- A copy of the written informed consent for any procedures that were done
- A clear record of the patient’s history
- A clear treatment plan (including documentation explaining the reason for any treatment for which the patient has been billed), and
- Notes were written at or near the time of the patient’s treatment.
Keep in mind that many people will examine the dental record if there is a lawsuit. Missing pages, inconsistencies, or unclear documentation will be problematic for the defense.
Reasons to Sue a Dentist:
- Anesthesia Complications
- Failure to Diagnose Oral Diseases or Cancers
- Injuries to Oral Nerves
- Complications with Bridges and Crowns
- Tooth Extraction Problems
- Root Canal Injuries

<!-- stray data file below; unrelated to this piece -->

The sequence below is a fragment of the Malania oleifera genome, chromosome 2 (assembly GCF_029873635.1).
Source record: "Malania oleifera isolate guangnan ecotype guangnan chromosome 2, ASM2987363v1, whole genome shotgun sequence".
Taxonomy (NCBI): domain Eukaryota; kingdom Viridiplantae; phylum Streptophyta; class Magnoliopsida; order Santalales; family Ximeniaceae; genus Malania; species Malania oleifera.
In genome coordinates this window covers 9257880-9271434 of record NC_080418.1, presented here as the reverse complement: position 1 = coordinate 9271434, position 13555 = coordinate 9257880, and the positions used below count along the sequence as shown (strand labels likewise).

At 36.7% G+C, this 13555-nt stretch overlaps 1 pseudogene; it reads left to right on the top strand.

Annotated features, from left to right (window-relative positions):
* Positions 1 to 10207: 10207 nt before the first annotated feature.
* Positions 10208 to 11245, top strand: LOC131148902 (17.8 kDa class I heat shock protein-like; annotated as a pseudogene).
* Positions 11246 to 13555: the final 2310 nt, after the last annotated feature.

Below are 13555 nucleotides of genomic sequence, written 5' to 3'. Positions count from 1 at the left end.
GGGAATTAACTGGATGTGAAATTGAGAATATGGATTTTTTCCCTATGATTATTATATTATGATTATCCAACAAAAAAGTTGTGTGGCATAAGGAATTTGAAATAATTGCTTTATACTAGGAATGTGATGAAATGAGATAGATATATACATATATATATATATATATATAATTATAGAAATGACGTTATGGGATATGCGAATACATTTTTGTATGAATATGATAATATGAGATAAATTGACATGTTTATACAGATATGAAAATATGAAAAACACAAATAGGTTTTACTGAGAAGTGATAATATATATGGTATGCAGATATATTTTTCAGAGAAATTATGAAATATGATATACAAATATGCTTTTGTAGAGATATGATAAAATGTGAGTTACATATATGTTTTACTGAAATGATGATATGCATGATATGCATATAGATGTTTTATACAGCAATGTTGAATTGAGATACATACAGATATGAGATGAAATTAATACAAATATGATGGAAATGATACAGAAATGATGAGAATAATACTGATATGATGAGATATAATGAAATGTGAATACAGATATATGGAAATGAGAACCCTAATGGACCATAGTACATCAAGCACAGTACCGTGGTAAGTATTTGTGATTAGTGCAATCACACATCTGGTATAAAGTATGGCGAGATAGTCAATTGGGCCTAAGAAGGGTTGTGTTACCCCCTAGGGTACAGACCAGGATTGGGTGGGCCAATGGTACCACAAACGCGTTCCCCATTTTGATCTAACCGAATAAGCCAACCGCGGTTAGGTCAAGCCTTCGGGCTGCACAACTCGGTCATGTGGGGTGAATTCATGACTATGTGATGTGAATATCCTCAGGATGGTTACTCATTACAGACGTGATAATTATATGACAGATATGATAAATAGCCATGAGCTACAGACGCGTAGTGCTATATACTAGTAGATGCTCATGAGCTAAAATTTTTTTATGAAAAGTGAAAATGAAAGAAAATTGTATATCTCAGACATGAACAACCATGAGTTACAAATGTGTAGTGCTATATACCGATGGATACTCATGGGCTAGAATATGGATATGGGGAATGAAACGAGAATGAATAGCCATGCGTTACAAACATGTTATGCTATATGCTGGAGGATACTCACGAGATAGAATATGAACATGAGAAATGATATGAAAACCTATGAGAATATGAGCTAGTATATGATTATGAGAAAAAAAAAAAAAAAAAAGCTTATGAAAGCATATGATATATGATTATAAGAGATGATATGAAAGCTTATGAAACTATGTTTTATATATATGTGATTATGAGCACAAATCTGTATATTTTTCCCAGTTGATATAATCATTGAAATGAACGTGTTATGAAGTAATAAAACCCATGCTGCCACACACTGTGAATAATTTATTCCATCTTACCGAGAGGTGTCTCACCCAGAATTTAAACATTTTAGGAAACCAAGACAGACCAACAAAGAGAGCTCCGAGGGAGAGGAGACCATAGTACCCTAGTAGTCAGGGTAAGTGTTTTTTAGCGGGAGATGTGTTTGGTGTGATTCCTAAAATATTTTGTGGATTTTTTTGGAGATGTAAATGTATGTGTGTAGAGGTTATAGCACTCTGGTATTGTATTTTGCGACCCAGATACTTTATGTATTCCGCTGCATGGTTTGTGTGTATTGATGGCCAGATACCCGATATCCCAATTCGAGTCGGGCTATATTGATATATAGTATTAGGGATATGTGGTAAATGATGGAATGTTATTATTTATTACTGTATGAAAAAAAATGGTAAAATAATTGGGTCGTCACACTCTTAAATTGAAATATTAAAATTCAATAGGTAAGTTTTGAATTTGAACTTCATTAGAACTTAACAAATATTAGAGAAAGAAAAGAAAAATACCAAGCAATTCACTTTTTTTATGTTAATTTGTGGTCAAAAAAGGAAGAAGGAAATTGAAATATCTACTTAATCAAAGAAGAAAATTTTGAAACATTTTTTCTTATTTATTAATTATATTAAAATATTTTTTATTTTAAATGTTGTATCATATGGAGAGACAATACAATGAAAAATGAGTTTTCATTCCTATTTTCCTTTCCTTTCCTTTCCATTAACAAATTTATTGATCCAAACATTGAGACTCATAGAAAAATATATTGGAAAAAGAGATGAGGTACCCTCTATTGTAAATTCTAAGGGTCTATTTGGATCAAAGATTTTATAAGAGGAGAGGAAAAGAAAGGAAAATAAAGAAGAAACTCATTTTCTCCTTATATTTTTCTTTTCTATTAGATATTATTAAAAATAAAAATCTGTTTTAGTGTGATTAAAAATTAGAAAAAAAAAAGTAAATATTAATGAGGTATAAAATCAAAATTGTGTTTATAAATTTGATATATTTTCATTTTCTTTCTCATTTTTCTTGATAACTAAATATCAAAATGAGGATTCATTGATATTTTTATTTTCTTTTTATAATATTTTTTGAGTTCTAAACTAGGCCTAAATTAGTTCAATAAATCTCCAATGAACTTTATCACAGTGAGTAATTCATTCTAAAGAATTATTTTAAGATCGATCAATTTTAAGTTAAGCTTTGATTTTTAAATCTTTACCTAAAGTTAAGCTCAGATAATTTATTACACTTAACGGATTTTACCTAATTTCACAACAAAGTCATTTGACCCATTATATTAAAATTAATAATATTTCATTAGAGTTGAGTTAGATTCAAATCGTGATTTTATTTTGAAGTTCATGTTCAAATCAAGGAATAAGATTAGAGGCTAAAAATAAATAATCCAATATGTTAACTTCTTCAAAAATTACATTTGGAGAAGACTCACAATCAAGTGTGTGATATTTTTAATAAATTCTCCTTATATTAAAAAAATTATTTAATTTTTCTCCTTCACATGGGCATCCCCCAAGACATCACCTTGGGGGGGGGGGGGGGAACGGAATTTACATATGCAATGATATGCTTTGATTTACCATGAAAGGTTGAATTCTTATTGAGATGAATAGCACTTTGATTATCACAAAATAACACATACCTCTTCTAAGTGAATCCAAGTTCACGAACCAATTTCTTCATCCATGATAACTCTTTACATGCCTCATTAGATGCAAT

- Complications from Novocain
- Wrongful Death
If you believe you may have a reason to sue a dentist, you may want to discuss your case with an attorney. Our attorneys at Ginsburg & Associates Trial Lawyers have the knowledge and experience to go to work for you and help you understand your rights. If you believe you have a reason to sue a dentist, contact us today.
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10 Dental Negligence Case Examples
Here are 10 dental negligence cases that can help you determine if you’re a victim of dental medical negligence:
Case #1: Extractions